|Home | About | Journals | Submit | Contact Us | Français|
To determine which proton magnetic resonance (MR) spectroscopic imaging measures are best for lateralizing the seizure focus in patients who have temporal lobe epilepsy with and in those without hippocampal atrophy on MR images, the extent of contralateral abnormalities, and whether there is a correlation between MR spectroscopic imaging findings and surgical outcome.
MR spectroscopic imaging was performed in 16 adult patients with temporal lobe epilepsy and unilateral electroencephalographic findings and in 16 adult control subjects. Eleven patients underwent surgery; all patients underwent MR imaging.
Nine patients had hippocampal atrophy on MR images. An ipsilateral decrease in the N-acetylaspartate concentration or the ratio of N-acetylaspartate to the sum of creatine and choline (N-acetylaspartate/[creatine + choline]) was found in all patients. Decreased contralateral N-acetylaspartate concentration, N-acetylaspartate/(creatine + choline), or N-acetylaspartate concentration and N-acetylaspartate/(creatine + choline) were detected in eight patients (50%), which suggests bilateral abnormalities not detected with MR imaging. In the five patients who underwent surgery and did not show hippocampal atrophy on MR images, successful and unsuccessful outcomes were correctly predicted with N-acetylaspartate concentration.
Decreased N-acetylaspartate concentration is not due solely to hippocampal atrophy. Contralateral abnormalities are much more frequent than expected. MR spectroscopic imaging is valuable in the presurgical evaluation of epilepsy.
Electroencephalography (EEG) is the standard of reference for lateralizing the seizure focus in patients with intractable temporal lobe epilepsy. Patients with nonlesional temporal lobe epilepsy diagnosed with a unilateral focus at EEG and with hippocampal atrophy ipsilateral to the seizure focus at magnetic resonance (MR) imaging have an 86%–97% chance of being free of seizures after temporal lobectomy (1–3). However, in the absence of hippocampal atrophy on MR images, the prognosis for a seizure-free outcome is only about 50%.
Recently, this laboratory (4,5) and others (6–13) showed that proton MR spectroscopy (6,8,10,11) and MR spectroscopic imaging (4,5,7,9,12,13) can be used to lateralize the seizure focus in temporal and frontal lobe epilepsy. However, different MR spectroscopic measures were used in the different studies, and, in some cases, contradictory results were obtained. Several authors found ipsilateral decreases in the N-acetylaspartate signal intensity (4,7,8), the N-acetylaspartate-creatine ratio (5,6,9,13), the N-acetylaspartate-choline ratio (12), or the N-acetylaspartate-creatine and choline ratio (N-acetylaspartate/[creatine + choline]) (10,11). Although the hippocampus is the most important region in temporal lobe epilepsy, only Hugg and colleagues (4) and Hetherington and co-workers (13) evaluated spectra predominately from the hippocampus.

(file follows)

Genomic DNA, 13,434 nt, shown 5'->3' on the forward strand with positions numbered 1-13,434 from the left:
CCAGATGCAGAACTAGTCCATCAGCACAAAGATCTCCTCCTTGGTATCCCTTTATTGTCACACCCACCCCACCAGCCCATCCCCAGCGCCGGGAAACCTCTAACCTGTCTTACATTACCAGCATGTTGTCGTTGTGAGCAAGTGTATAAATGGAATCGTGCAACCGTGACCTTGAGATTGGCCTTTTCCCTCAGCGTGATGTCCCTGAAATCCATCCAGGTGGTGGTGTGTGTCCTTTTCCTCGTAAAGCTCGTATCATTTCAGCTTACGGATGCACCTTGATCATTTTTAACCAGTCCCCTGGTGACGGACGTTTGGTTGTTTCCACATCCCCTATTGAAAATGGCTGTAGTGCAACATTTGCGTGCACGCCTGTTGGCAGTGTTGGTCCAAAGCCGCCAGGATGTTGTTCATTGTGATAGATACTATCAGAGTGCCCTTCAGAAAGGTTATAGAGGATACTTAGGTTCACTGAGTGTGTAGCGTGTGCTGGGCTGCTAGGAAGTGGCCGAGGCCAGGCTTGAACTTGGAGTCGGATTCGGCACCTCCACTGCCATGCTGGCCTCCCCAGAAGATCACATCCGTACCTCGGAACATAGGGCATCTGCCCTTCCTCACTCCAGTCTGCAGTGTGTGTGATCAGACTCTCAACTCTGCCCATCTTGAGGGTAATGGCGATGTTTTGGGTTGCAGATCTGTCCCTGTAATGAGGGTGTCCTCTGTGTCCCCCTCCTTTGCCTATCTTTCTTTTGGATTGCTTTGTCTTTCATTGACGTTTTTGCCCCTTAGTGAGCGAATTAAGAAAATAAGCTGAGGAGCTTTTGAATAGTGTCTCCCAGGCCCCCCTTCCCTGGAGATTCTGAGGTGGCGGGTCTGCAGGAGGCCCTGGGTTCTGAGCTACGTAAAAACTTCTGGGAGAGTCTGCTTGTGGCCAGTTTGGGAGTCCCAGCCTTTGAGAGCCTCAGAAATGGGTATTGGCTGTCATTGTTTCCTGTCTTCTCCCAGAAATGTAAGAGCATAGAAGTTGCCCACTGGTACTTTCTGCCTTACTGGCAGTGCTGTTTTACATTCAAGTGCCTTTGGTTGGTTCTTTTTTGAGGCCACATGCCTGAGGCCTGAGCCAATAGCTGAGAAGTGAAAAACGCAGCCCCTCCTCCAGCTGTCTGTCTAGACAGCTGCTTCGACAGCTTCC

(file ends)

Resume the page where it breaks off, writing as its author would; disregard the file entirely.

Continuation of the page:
The purposes of this study were, therefore, not only to confirm and extend previous findings, but also to determine which MR spectroscopic imaging measures allow optimal lateralization of the seizure focus and which allow the best prediction of surgical outcome. The specific goals of this study were to determine the pattern of metabolite changes that provides the greatest concordance with EEG findings, to determine whether reduced N-acetylaspartate is due to hippocampal atrophy, to determine the extent to which contralateral abnormalities occur in patients with EEG-defined unilateral temporal lobe epilepsy, and to determine which measures best correlate with successful surgical outcome.
Sixteen patients (nine men, seven women; aged 21–49 years; mean age ± standard deviation, 35.9 years ± 8.9) with a unilateral temporal lobe seizure focus at EEG were examined. All patients were examined at the Northern California Comprehensive Epilepsy Center (San Francisco, Calif); none of the patients had clinical or EEC evidence suggestive of a second seizure focus. The seizure focus was localized by means of scalp (including sphenoidal) and, as necessary, subdural electrode recordings. Only patients whose ictal recordings demonstrated either localized voltage attenuation or rhythmic sharp activity that preceded the onset of the clinical seizure were included.
Eleven of the 16 patients underwent seizure surgery. They were followed up for 8–20 months, and their seizure outcome was defined by using the Engel classification (14). MR spectroscopic imaging data also were obtained in 16 healthy subjects (11 men, five women; aged 23–56 years; mean age, 33.3 years ± 7.9). Informed consent was obtained from all patients and control subjects before the examination.